Thursday, November 8, 2012

Cloudcroft, NM: Salado Canyon Trail, and a Whistle Killer

Salado Canyon, near Cloudcroft, New Mexico

AKA: New Mexico: Fall Colors, Part 2

Recently, New Mexico's rails-to-trails organization opened a new trail route to Bridal Veil Falls, which is in the Salado Canyon, near Cloudcroft. Truthfully, it's closer to High Rolls, so you can go with that, if you prefer. 

I didn't go there.

But I did take a short walk on the related Salado Canyon trail, to the trestle bridge.

Before that, though, I did a due diligence search for some fall foliage, and I found a little here, at the creek crossing on the road that I have not yet followed to its end.

Salado Canyon, near Cloudcroft, New Mexico

I turned around at the creek and went back to one of the trailhead markers. Got out and almost as soon as I set foot on the trail, proceeded to slip and slide on the loose gravel.  What the heck? So I placed my feet a little more carefully, and all was fine. As I walked, I could just feel myself become lighter, airier, freer. Disney bluebirds were about to flutter into my bucolic bubble. Just as I puckered my lips in preparation for whistling a happy tune, I saw a flash of something unnaturally white in my peripheral vision, to the right.

Salado Canyon Trail, near Cloudcroft, New Mexico

I walked over to investigate.

Bones. A trail of them. Leading to an empty hide, dried and contracted from days of exposure to the sun. A dark brown pelt. Largish.

Mountain lion? Mountain lion?

Trail of bones, Salado Canyon Trail, near Cloudcroft, New Mexico

Carcass that used to cover said bones, Salado Canyon Trail, near Cloudcroft, New Mexico

The Disney bluebirds evaporated in a pouf, as did my whistle of a happy tune. My inner wuss had returned.

My rational mind told me not to be stupid. There wasn't even a sign at the trail head saying to watch out for mountain lions. But my wuss side tried to do numbers on my head.

This didn't keep me from continuing my walk to the trestle bridge, however. The train that used to chug its way through here was the Alamogordo and Sacramento Railway, primarily used to transport lumber from the mountains to the basin below. I'd learned from a museum docent a couple of weeks ago that once trucks were pressed into the lumber-transporting service hereabouts, it was discovered they were more economical than trains, especially since they were able to carry longer logs than the trains. So the train business petered out.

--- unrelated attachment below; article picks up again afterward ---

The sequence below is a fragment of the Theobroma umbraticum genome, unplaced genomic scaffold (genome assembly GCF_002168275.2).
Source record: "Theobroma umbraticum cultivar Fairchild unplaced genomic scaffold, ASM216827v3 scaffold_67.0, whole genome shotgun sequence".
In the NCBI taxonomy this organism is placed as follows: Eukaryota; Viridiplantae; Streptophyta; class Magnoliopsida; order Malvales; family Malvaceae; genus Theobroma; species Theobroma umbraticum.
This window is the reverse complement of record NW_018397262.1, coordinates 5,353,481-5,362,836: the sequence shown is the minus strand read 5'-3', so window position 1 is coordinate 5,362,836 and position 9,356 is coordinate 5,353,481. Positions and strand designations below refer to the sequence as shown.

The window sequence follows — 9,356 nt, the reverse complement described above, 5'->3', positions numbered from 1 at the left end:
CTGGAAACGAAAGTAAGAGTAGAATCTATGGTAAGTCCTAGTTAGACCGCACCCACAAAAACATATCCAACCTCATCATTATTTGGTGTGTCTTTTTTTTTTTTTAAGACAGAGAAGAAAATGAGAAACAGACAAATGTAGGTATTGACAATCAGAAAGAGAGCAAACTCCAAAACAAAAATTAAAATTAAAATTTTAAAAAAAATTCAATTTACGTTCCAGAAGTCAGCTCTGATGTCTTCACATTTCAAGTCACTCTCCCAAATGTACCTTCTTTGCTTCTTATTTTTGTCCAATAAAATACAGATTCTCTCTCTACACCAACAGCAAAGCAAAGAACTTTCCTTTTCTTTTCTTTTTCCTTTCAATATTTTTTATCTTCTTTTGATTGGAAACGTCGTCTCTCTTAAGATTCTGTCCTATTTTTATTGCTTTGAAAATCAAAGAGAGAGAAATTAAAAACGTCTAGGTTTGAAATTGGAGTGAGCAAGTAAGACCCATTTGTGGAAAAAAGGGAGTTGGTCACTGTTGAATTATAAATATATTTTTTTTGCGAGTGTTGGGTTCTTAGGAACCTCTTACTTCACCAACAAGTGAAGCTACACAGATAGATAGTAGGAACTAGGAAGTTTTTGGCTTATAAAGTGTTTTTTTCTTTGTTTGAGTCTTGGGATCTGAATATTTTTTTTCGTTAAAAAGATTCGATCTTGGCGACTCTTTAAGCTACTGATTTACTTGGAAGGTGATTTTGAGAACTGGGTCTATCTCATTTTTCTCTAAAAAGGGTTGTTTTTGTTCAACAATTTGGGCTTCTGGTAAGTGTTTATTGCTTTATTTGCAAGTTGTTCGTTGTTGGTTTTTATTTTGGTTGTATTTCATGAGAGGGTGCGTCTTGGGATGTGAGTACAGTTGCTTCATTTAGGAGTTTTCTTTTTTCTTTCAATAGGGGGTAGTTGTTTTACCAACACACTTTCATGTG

View from trestle bridge. Salado Canyon Trail, near Cloudcroft, New Mexico

There were quite a lot of large droppings on the trail. Probably horses. I didn't take a picture of the droppings.

It was nice to stand on the trestle and listen to the creek below.

Later, once at home, and having successfully rebuffed all non-existent mountain lion attacks, I thought I'd exercise some cognitive therapy and find out how many mountain lion attacks actually occur in New Mexico. I estimated virtually none.

I didn't want to see this headline right off the bat: New Mexico Man Torn Apart by Mountain Lion.

I found a less salacious source of information here: Mountain Lion Attacks from .... . The author has compiled reports of confirmed (and unconfirmed) attacks for North America, formatted per decade. This link happens to take you to the 2001-2010 page.


wendy said...

'i didn't take a picture of the droppings' made me laugh out loud. and you know you've done a good job documenting the changing aspens when the yellows almost make me want to rub my eyes to rest them--well done, rootless.

Mzuri said...

That just delights me - thank you.

Nextexitgasfoodlaughter said...

I love the fall colors... So pretty.

Mzuri said...

I do, too. Although it's hard to beat the jaw-dropping beauty of a sugar maple in more temperate climates, I'm loving the subtle color changes in the high desert, not just with the trees, but with the shrubs and grasses. Like old Flemish oil paintings.